[Interview] CD Projekt Red on how The Witcher 3 came to be on Switch, challenges, fitting it on a cartridge, more
Posted on September 7, 2019 by Brian(@NE_Brian) in Interviews, Switch
The Witcher 3: Wild Hunt may have seemed like an impossible idea for Switch at one point, but at E3 2019, the game was announced for Nintendo’s console. CD Projekt Red has been collaborating with Saber Interactive to make the port possible.
Recently, we were able to speak with senior producer Piotr Chrzanowski about the new Switch version. Chrzanowski discussed how it came to be, the challenges involved, how the team managed to fit the entire experience (and its DLC) on a single cartridge, and more.
You can find our full interview below.
How did The Witcher 3 come to be on Switch? How long has it been in development? What was it about Saber Interactive that made CD Projekt Red want to partner with the company on the port? How has it been working with the studio so far?
When I first played The Witcher 3, I had this dream of taking it with me everywhere. I loved the world, I loved the characters and story…, I mean, wouldn’t it be awesome to finish a quest on the commute? Turns out not only I had this idea. When Saber approached us and said they could port it, we said “OK, awesome, but it has to be the same game, no compromises.” We knew what they were capable of because we had worked together on bringing 4k and HDR to The Witcher 3 on PlayStation 4 and Xbox One, so when they showed us the game’s prototype running our engine on Switch some time later, we knew this would be something.
In the initial announcement, it was mentioned that CD Projekt Red has been closely involved with the release of The Witcher 3 on Switch. Can you discuss how much of the work has been split up between CD Projekt Red and Saber Interactive?
The port took more than a year to develop. We provided high level vision and Saber was responsible for execution. Since we already had a working relationship with them before, the process was very smooth – they developed milestones, we reviewed and discussed to make sure everything was according to the original vision.
Can you discuss some of the technical challenges involved with bringing The Witcher 3 to Switch?
When I’m asked this question, I always start off with this: before we talk technology, play and see the game. See how it runs, get the feel of the world and, if you had played the game before on another platform, try to spot the differences. And when you squint, you’ll see some, but – mostly – I think you’ll be surprised how good it looks. Having said that, we compressed some textures, removed some shadow cascades (so the console renders two instead of four), the draw distance and foliage distance is decreased, too. But you know what? It’s still the same game. I’m biased, I know, but play it – you’ll see.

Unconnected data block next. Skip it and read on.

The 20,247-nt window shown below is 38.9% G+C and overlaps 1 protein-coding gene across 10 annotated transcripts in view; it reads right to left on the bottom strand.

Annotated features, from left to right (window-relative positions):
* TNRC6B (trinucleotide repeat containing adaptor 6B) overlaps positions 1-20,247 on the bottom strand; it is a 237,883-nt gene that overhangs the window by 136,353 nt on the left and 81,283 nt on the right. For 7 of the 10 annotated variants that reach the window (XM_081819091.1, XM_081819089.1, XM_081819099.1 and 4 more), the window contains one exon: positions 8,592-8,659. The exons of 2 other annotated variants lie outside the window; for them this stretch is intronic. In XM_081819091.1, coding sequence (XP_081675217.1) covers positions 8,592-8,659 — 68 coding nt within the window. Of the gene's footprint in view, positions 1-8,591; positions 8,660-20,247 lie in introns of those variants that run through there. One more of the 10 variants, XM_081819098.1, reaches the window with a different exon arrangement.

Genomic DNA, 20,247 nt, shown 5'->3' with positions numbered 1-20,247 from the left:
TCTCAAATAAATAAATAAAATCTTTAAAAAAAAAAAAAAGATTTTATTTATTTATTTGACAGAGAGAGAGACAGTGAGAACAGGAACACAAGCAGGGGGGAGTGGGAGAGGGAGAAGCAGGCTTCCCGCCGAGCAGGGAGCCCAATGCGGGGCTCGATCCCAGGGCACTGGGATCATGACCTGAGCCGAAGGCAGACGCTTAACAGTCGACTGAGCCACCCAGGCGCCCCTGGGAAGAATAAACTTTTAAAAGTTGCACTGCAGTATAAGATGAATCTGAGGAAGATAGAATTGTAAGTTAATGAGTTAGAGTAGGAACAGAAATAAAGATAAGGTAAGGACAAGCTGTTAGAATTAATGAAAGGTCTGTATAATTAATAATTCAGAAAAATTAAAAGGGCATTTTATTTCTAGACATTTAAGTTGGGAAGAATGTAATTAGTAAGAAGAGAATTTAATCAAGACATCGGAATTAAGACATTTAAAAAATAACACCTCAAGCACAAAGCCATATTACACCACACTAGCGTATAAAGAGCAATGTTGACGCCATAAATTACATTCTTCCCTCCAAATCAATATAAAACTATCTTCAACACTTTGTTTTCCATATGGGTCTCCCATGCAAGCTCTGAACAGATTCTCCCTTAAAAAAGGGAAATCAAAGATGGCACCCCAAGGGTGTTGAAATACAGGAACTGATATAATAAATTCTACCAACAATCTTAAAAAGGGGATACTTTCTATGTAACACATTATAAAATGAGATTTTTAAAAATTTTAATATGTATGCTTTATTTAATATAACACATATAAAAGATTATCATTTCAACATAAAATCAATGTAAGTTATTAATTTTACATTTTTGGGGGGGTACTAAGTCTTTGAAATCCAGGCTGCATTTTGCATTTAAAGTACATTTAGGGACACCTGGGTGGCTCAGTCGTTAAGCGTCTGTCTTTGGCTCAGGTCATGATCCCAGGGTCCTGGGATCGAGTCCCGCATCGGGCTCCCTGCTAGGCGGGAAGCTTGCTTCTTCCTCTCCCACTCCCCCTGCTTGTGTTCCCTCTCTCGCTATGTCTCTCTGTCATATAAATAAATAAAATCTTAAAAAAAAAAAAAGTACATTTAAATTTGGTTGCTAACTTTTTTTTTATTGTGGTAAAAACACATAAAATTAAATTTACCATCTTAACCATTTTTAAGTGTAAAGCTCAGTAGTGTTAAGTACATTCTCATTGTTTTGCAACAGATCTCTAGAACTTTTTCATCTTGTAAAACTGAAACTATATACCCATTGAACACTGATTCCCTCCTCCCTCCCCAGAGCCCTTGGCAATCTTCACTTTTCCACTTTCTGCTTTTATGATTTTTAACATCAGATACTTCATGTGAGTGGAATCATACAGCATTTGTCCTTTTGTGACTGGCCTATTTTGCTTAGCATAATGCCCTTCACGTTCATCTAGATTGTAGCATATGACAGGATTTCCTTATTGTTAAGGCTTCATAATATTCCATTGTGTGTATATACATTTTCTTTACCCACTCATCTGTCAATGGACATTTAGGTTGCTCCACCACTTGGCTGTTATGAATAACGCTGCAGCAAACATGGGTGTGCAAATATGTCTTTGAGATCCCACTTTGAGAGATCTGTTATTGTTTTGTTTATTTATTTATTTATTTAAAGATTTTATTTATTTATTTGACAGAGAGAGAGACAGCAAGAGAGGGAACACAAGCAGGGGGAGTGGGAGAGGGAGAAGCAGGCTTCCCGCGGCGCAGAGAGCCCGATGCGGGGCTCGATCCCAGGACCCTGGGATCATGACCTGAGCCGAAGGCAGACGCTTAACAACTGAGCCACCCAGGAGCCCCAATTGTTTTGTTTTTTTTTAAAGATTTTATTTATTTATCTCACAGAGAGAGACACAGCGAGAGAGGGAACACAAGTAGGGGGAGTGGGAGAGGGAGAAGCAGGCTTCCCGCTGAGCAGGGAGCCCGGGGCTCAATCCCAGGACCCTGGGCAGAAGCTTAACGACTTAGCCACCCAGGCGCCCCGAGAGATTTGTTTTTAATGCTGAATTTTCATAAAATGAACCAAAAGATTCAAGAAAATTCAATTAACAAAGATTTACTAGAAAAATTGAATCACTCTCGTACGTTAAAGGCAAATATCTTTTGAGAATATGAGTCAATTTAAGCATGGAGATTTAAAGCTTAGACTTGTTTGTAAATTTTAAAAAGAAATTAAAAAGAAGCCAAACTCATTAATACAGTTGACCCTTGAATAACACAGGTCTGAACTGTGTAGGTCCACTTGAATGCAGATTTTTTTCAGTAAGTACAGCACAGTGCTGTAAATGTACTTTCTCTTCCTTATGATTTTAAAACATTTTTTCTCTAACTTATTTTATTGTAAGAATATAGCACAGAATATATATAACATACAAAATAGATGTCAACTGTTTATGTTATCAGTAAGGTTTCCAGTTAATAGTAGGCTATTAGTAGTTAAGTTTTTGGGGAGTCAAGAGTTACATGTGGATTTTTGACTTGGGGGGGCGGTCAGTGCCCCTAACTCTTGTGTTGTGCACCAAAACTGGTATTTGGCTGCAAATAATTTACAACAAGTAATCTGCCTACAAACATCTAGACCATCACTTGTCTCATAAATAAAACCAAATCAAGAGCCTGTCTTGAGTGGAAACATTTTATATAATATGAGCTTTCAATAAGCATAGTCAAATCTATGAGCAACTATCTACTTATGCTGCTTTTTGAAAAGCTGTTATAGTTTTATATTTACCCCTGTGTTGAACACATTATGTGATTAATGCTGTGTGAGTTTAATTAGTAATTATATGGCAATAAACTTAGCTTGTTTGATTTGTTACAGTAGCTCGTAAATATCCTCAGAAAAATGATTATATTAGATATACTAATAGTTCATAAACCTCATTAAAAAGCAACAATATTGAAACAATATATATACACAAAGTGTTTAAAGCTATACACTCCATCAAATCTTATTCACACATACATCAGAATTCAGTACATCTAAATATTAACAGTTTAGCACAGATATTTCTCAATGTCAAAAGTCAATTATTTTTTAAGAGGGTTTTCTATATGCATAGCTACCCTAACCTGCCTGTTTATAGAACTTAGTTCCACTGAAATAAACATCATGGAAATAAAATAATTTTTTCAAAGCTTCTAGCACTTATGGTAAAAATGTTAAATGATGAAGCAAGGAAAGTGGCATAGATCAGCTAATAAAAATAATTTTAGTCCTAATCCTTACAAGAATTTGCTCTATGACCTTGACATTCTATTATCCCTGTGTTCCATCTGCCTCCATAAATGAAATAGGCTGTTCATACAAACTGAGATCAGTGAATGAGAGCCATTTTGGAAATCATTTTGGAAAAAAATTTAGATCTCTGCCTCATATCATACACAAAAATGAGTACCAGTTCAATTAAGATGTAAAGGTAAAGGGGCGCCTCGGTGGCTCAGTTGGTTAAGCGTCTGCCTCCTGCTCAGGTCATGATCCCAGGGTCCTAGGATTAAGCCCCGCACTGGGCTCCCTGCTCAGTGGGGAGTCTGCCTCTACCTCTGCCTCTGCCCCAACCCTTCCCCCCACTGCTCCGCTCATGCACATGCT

Given the Switch hardware, have any notable changes been made to the game’s open world?
No. Well, maybe the loading times – they’re sometimes significantly shorter when compared to bigger consoles.
The Witcher 3 is a massive game, but the entire experience has managed to fit on a single Switch cartridge. How did the developers accomplish that feat?
First thing is, we’re using a 32GB game cart. I think we’re not the first game to do so, but definitely one of the few. The rest is the magic of compression and optimization. For example, since the game doesn’t run in 1080p, we could recompress cutscenes and save space that way. No content was cut, if that’s what you’re asking.
Audio can make up a significant portion of any game’s size – how has audio been treated for this port? Has anything been cut?
It was previously mentioned that the UI was the only aspect of the game that had been reworked for the Switch release. How has it been changed?
It’s been adjusted to play well with the smaller screen. We had to do it so the fonts are easy to read etc. Also, we adjusted for the ‘switched’ accept/cancel button mapping on the Switch.
In the initial announcement, we heard that The Witcher 3 will run at 720p with dynamic resolution when docked and 540p in portable mode. Is that still the case, or were any changes made during development?
Dynamic resolution is enabled all the time, so at times it might dip below that, but – all in all – it’s still the case.
What was the experience like of having The Witcher 3 be announced for Switch during the E3 2019 Nintendo Direct?
It was the first time a CD Projekt Red game was presented during a Direct so the feeling was definitely nice.
Is CD Projekt Red interesting in further supporting Switch in the future be it additional ports or new games? Would something like the previous Witcher titles or Gwent be possible on the system?
For now, let’s talk this port only.
What does the future of The Witcher look like? Do you want to do more with the franchise in the future?
We love the Witcher, but Cyberpunk 2077 is our main point of focus.